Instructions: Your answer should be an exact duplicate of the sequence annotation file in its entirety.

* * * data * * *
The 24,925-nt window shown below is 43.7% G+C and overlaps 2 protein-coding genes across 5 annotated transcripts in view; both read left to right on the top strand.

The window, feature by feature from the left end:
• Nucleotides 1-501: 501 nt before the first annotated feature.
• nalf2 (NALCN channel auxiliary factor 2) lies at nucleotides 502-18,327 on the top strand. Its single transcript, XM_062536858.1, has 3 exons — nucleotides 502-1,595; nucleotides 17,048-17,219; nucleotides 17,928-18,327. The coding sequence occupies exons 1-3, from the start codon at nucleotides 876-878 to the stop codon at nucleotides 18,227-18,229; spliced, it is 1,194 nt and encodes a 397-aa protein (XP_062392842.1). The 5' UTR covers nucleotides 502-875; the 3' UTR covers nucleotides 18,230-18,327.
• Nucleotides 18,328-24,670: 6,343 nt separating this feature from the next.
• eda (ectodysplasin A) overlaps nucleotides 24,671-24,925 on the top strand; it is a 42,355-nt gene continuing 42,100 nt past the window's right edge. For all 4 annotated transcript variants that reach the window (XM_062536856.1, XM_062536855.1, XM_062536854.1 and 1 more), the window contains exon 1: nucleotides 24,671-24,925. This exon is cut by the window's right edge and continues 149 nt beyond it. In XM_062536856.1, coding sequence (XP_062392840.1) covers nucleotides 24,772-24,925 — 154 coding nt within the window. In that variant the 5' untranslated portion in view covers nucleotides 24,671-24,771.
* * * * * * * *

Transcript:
The 24,925-nt window shown below is 43.7% G+C and overlaps 2 protein-coding genes across 5 annotated transcripts in view; both read left to right on the top strand.

The window, feature by feature from the left end:
• Nucleotides 1-501: 501 nt before the first annotated feature.
• nalf2 (NALCN channel auxiliary factor 2) lies at nucleotides 502-18,327 on the top strand. Its single transcript, XM_062536858.1, has 3 exons — nucleotides 502-1,595; nucleotides 17,048-17,219; nucleotides 17,928-18,327. The coding sequence occupies exons 1-3, from the start codon at nucleotides 876-878 to the stop codon at nucleotides 18,227-18,229; spliced, it is 1,194 nt and encodes a 397-aa protein (XP_062392842.1). The 5' UTR covers nucleotides 502-875; the 3' UTR covers nucleotides 18,230-18,327.
• Nucleotides 18,328-24,670: 6,343 nt separating this feature from the next.
• eda (ectodysplasin A) overlaps nucleotides 24,671-24,925 on the top strand; it is a 42,355-nt gene continuing 42,100 nt past the window's right edge. For all 4 annotated transcript variants that reach the window (XM_062536856.1, XM_062536855.1, XM_062536854.1 and 1 more), the window contains exon 1: nucleotides 24,671-24,925. This exon is cut by the window's right edge and continues 149 nt beyond it. In XM_062536856.1, coding sequence (XP_062392840.1) covers nucleotides 24,772-24,925 — 154 coding nt within the window. In that variant the 5' untranslated portion in view covers nucleotides 24,671-24,771.